Fried Asian Tofu With Sesame Seeds And Chilli And Honey Dressing

As a healthy and delicious meat-free meal, Fried Asian Tofu combines all the rich flavours of Asian cuisine with a moreish combination of textures that's incredibly hard to resist.

As a healthy and delicious meat-free meal, my Fried Asian Tofu With Sesame Seeds and Chilli and Honey Dressing recipe combines all the rich flavours of Asian cuisine with a moreish combination of textures that’s incredibly hard to resist. And why would you want to?!

The crispy fried tofu covered in sesame seeds, drizzled in sweet and spicy chilli and honey dressing, creates a tangy-sweet-creamy balance that gives your taste buds exactly what your eyes expected when plating up.

I also really love how versatile this dish is. You can feature it as a main course, serve it as a side dish, make a statement with it as an appetizer, or surprise everyone with an unusually delicious dessert.

Tofu is completely vegan and vegetarian and also a perfect way to incorporate more plant-based options into your diet if you eat meat, as it’s a rich source of protein, amino acids, vitamins, and minerals. It’s also low in saturated fat and cholesterol-free, making it a heart-healthy option you can eat completely guilt-free.

Whether you’re a meat-eater or vegan, tofu tastes amazing when prepared properly and is quick and easy to cook. A great choice for busy weeknights with the family or last-minute gatherings with friends. Tofu is also an excellent substitute for meat in your favourite dishes, like stir-fries, curries, tacos and even burgers.

What I really enjoy with this particular recipe is that you can easily tweak the level of spice or sweetness by changing up the volume of sauce ingredients. This lets you adjust to your own tastes or cater to guests with an impressive meal that’s been customised to suit their preferences.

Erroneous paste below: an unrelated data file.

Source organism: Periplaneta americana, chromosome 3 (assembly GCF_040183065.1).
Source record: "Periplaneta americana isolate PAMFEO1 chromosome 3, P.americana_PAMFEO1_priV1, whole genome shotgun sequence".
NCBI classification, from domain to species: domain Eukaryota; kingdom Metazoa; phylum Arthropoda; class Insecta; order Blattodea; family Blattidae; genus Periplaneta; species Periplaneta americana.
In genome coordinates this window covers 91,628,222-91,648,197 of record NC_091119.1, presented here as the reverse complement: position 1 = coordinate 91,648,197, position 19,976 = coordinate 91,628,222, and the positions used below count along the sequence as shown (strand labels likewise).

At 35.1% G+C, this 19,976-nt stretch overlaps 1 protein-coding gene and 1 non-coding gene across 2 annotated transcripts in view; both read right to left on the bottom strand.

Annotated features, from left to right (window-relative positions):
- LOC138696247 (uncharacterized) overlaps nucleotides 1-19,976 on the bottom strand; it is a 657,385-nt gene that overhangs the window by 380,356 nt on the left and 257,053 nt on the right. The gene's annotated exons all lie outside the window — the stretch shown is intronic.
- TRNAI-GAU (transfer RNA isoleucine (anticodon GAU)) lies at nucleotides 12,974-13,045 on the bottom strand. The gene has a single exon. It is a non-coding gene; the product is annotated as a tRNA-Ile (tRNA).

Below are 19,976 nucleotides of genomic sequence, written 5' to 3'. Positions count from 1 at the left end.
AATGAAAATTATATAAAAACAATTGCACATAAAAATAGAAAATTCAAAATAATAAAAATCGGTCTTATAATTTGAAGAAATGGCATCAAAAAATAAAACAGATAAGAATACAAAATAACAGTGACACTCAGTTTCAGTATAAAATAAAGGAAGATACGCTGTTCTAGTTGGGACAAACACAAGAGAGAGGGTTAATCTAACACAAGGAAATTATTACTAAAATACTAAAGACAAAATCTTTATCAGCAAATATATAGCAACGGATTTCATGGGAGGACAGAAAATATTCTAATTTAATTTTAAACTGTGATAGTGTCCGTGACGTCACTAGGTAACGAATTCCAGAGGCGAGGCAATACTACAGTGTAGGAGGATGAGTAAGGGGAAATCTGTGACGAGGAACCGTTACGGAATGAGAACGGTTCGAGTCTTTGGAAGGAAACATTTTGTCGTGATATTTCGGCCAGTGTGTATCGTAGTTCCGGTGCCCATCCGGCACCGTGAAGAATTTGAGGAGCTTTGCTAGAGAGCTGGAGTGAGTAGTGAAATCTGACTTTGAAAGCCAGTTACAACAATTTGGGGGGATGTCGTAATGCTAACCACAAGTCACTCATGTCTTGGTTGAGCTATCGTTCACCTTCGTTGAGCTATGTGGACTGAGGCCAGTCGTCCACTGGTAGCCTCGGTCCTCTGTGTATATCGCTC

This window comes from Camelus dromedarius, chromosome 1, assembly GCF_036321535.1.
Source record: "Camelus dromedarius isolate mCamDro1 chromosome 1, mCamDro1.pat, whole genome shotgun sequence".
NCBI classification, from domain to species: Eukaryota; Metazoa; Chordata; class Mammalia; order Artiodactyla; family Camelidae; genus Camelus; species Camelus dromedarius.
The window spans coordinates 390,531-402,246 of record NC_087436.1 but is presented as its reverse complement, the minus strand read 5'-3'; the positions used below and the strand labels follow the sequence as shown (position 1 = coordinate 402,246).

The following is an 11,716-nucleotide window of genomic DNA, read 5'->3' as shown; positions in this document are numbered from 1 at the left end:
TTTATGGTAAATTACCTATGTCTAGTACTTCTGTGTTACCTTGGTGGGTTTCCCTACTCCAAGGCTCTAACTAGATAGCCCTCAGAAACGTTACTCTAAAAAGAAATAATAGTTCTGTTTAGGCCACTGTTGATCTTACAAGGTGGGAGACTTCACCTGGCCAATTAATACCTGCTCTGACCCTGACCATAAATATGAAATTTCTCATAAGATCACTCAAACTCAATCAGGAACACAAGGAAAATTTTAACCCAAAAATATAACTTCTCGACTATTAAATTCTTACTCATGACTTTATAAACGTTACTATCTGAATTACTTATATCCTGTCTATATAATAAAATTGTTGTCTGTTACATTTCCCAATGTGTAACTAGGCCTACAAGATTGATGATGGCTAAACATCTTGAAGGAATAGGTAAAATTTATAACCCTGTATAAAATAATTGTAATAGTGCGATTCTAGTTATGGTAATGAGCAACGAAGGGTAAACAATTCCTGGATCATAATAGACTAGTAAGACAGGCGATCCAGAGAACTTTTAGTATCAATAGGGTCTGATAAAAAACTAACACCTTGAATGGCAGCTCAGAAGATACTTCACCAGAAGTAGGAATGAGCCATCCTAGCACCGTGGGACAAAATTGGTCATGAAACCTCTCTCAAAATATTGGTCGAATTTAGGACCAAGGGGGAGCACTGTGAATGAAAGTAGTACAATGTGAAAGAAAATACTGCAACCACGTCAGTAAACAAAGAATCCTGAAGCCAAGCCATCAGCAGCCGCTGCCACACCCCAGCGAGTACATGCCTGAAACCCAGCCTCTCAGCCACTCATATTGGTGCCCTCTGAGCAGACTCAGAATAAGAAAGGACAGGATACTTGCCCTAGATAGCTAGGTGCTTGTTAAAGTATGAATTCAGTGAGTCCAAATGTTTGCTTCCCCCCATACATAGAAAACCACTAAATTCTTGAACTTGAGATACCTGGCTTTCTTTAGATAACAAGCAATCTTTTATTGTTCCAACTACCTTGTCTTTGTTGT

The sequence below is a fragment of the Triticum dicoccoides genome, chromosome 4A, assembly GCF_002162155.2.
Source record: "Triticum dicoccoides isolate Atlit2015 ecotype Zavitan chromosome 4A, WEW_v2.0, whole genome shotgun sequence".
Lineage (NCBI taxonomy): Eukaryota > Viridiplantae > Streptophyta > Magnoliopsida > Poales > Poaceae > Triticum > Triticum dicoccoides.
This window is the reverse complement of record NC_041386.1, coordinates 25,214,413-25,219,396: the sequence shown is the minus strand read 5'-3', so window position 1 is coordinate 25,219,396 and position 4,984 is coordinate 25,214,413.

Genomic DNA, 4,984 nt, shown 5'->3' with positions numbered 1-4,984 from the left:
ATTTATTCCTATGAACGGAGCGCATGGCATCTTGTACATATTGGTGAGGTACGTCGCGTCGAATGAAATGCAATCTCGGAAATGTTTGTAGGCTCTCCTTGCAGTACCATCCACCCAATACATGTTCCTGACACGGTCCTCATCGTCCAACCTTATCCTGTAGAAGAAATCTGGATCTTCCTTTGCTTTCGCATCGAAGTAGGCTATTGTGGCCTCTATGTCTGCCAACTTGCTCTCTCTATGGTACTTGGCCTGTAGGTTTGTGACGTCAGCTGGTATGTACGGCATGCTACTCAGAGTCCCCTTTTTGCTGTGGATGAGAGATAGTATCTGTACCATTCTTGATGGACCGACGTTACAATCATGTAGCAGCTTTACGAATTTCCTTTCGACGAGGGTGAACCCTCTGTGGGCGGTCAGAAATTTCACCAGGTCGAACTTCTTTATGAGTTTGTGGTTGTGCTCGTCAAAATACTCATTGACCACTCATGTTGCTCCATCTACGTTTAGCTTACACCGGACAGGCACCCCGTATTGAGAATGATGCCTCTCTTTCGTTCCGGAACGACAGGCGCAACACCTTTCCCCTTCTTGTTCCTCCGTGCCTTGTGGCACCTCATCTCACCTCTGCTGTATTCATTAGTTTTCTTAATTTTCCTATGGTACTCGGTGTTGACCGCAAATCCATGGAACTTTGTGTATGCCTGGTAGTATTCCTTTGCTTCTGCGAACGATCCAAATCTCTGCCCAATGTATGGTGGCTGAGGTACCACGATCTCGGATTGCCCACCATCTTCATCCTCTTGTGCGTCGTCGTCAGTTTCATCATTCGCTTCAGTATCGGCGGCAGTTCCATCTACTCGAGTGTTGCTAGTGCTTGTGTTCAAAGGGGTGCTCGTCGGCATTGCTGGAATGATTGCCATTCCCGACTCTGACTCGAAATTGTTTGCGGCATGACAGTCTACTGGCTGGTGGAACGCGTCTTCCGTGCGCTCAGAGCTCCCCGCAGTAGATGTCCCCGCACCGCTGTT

The end result is always a delectable and satisfying meal that brings together the best of Asian-inspired flavours with the health benefits of tofu.

What Does Tofu Taste Like?

Tofu is a processed soybean curd and without any seasoning has a mild and neutral taste, which allows it to absorb the flavours of other ingredients and spices when cooked or marinated. This is the perfect blank canvas for cooking all kinds of things with it, as it adapts very easily to various cuisines and dishes, taking on both savoury and sweet flavours just as well.

Tofu comes in different textures, which can be modified by pressing or freezing the tofu, making it suitable for a wide array of recipes you might choose to cook in future. Silken tofu is smooth and custard-like, while firm and extra firm tofu can be cubed, sliced, or crumbled, which all help to mimic the texture of meat or cheese.  

Some people avoid tofu (and I used to be one of them) because of the perceived squeaky feel on the teeth when eating it. But this squeakiness you may feel or even hear when chewing is completely harmless and just caused by the high water content in tofu. This can easily be overcome by pressing the tofu before cooking to remove any excess moisture – or you could marinate the tofu to add flavour and assist in improving the texture at the same time.

Choosing The Right Tofu

Firm Tofu vs Extra Firm Tofu

When making any tofu dish, the first step is choosing the right type of tofu. I like to use either firm or extra firm tofu, especially as we’ll be frying it in this recipe. Both types hold their shape well when fried and can handle being tossed in a sauce. The key differences between the two are still good to know for any other tofu recipes you try:

  • Firm tofu: Firmer than soft tofu but still somewhat delicate. The tofu will absorb flavours well but may require a bit more care when handling to avoid breaking.
  • Extra firm tofu: Holds its shape the best and is perfect for frying. It may not absorb flavours as readily as firm tofu, but the texture is ideal for a crispy outer layer.

Soft Tofu vs Silken Tofu

While many tofu dishes call for firm or extra firm tofu, soft and silken tofu can be enjoyable too. The differences between these types are: